For a film based on what is a seminal work of literature — I do not want to limit its impact only to Urdu — and an equally important debate on freedom of expression that its publication entailed when its author was taken to court on charges of obscenity, Lihaaf is strangely lacklustre. Anyone with an understanding of literature will be aware of the incendiary nature of Ismat Chughtai’s short story, Lihaaf, — who can forget the ‘elephant’ under Begum Jaan’s quilt — which continues to be as revolutionary and unsettling today as it was when it was first published in 1942. And what could be more contemporary than a creative artiste having to go through what Ismat Chughtai did in the wake of its publication. Despite this, Rahat Kazmi’s adaptation never quite rises above the ordinary, seldom conveying the ‘tension’ that the court case must have engendered and that reading the story still does.
The filmmakers — director Rahat Kazmi and co-writer Sonal Sehgal — tell the story in two parallel tracks, mimicking what Nandita Das did with Manto. There is Ismat [Tannishtha Chatterjee] attending the court hearings on one hand; on the other, there’s the short story being dramatised. That, in hindsight, seems a fatal mistake on two counts, primarily. One, unlike Nawazuddin Siddiqui as Manto, Tannishtha, despite her best efforts, is never able to convey the fire in Ismat.
Two, not once do the court proceedings excite you as a viewer. The vapid, unimaginative writing with its strict adherence to the source material is largely to blame for that. I couldn’t help wonder what it would have been like to transpose the story to the present, given that creative freedom is still a chimera in this country as is freedom of choice when it comes to a woman. Maybe that would have been a more interesting way to tell the story.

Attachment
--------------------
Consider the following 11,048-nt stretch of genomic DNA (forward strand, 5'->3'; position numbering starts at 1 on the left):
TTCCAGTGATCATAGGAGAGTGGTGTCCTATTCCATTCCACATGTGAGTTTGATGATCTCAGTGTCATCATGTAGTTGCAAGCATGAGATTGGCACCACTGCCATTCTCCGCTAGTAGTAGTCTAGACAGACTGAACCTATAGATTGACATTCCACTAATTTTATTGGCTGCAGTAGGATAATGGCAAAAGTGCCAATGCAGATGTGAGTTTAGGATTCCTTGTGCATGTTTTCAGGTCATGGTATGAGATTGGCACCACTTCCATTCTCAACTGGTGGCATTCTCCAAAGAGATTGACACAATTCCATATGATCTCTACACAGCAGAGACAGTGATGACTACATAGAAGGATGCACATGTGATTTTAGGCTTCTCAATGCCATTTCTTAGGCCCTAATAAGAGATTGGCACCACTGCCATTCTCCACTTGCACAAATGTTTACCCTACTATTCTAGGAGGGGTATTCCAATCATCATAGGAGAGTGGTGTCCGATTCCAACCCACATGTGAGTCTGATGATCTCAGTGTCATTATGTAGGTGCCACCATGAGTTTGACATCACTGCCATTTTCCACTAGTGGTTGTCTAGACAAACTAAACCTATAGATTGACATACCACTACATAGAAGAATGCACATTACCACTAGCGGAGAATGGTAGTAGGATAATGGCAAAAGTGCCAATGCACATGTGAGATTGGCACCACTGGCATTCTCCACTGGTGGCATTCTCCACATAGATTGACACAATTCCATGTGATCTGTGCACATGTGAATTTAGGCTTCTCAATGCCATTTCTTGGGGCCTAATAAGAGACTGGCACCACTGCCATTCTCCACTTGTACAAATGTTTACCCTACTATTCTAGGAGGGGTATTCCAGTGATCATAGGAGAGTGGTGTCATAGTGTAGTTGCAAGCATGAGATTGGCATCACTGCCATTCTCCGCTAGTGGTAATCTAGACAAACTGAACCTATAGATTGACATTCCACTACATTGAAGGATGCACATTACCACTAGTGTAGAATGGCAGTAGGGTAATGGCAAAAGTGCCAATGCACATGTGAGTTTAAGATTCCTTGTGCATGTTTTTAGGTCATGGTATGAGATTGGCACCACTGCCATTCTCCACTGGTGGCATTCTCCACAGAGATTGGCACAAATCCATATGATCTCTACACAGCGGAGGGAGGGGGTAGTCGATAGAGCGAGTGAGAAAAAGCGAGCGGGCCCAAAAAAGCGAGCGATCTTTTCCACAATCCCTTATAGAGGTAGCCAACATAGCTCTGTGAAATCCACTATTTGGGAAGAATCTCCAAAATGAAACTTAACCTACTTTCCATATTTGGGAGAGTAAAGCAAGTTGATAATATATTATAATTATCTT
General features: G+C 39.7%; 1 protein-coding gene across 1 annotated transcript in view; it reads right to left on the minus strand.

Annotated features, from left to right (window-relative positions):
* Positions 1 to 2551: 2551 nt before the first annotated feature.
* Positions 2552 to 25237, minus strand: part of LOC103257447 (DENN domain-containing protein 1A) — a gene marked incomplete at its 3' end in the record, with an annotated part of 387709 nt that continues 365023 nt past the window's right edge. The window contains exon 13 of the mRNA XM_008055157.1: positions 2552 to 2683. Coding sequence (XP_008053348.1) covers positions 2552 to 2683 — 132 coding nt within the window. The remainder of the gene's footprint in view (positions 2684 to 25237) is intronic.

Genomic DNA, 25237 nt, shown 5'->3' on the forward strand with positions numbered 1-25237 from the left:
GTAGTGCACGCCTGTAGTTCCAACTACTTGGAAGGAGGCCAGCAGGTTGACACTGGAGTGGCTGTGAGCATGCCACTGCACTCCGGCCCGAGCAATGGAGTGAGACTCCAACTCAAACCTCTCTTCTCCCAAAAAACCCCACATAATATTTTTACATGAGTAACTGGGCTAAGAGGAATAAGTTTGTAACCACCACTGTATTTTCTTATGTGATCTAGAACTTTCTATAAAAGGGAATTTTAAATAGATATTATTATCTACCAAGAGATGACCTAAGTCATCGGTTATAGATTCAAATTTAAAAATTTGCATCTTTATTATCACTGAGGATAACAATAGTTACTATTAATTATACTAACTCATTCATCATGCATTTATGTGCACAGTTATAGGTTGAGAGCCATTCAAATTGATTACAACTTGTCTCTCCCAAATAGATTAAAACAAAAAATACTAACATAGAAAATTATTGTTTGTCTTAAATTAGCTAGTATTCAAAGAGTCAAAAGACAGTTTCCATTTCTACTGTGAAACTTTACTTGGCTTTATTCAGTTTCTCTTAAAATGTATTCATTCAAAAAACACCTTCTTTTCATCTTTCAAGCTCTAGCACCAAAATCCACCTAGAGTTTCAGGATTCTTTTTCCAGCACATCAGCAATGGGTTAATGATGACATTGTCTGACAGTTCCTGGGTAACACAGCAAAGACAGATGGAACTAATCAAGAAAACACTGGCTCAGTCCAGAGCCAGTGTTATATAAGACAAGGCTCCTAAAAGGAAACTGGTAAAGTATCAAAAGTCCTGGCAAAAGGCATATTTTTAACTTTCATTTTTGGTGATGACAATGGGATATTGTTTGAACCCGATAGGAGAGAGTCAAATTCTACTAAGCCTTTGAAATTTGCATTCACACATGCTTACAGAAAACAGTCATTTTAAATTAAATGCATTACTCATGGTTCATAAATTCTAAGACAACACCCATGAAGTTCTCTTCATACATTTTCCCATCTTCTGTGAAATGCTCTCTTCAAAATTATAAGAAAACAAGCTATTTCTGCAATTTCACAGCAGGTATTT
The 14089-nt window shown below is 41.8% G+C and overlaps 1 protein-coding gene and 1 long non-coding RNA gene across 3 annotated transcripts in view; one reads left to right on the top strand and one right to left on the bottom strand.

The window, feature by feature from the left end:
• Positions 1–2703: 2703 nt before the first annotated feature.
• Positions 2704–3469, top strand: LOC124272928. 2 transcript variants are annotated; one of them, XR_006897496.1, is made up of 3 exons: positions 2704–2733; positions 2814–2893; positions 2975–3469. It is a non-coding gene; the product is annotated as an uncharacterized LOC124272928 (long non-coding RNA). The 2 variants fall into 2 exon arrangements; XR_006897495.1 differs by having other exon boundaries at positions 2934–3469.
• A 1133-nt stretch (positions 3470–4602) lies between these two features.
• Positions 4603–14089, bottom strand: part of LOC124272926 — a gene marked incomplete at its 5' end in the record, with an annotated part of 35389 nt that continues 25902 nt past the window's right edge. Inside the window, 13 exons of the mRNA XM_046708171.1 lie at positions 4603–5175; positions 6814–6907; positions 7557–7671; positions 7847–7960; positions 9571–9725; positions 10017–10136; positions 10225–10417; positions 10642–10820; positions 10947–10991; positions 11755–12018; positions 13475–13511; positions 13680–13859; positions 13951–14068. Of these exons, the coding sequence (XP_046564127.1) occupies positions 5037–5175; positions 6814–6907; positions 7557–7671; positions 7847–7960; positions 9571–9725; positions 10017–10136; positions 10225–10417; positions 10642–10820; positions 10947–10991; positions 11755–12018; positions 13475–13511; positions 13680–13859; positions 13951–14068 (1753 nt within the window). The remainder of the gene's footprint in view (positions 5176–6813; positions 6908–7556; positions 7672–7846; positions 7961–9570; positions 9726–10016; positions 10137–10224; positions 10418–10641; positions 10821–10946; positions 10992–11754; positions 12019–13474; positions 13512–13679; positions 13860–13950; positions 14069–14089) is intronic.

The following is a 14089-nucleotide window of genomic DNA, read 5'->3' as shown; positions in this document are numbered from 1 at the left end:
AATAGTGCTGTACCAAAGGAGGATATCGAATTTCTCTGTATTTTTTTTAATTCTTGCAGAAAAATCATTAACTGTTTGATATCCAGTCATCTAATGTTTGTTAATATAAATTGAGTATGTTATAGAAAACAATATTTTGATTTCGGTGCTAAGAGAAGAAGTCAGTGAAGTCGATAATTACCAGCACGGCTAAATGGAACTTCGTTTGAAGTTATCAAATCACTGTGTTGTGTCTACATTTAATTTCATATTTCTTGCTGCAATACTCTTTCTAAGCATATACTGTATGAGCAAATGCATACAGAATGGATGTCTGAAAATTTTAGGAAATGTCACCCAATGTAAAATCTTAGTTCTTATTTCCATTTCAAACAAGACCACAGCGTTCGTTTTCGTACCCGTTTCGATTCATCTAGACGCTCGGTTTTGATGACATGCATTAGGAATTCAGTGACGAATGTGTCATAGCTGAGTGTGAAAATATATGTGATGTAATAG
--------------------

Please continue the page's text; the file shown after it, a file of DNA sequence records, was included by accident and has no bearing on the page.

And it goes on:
The film is visually opulent with the interiors of the Nawab’s residence created with loving detail. The makers call attention to this with the camera beautifully capturing the space within. However, a good-looking film can only go so far in the absence of any frisson in its narrative strands. More glaring is the fact that the relationship between Begum Jaan [Sonal Sehgal] and Rabbo [Namita Lal], who starts off as Begum’s masseuse and becomes her lover, never quite conveys the despair and desperation from which it is born. Though Sonal is achingly good, there’s nothing organic about the liaison; on the contrary, there’s an awkwardness to it, a lack of chemistry, that almost subverts the essence of Ismat Chughtai’s story.
This failure is aggravated by the uninspiring supporting cast featuring Kazmi as Ismat’s husband, Shahid Latif, and Shoaib Shah as Manto. A fatal flaw is the way Nawab Sahib [Mir Sarwar], Begum Jaan’s husband, is visualised. He is a pivotal character who lies at the genesis of the relationship between Begum Jaan and Rabbo. Unfortunately, he comes across as ineffectual and insipid.
It is not without reason that Lihaaf continues to resonate in the way it does exactly 80 years after it was written — both Ismat Chughtai’s story and the conversation on creative freedom. Unfortunately, Rahat Kazmi’s film is unable to put across little of either the pioneering nature of the former and the contemporary character of the latter.
Cast: Tannishtha Chatterjee, Sonal Sehgal, Shoaib Nikash Shah, Namita Lal, Rahat Kazmi
Director: Rahat Kazmi
Rating: 2.5 stars
(Shantanu Ray Chaudhuri is an award-winning publisher, editor and a film buff)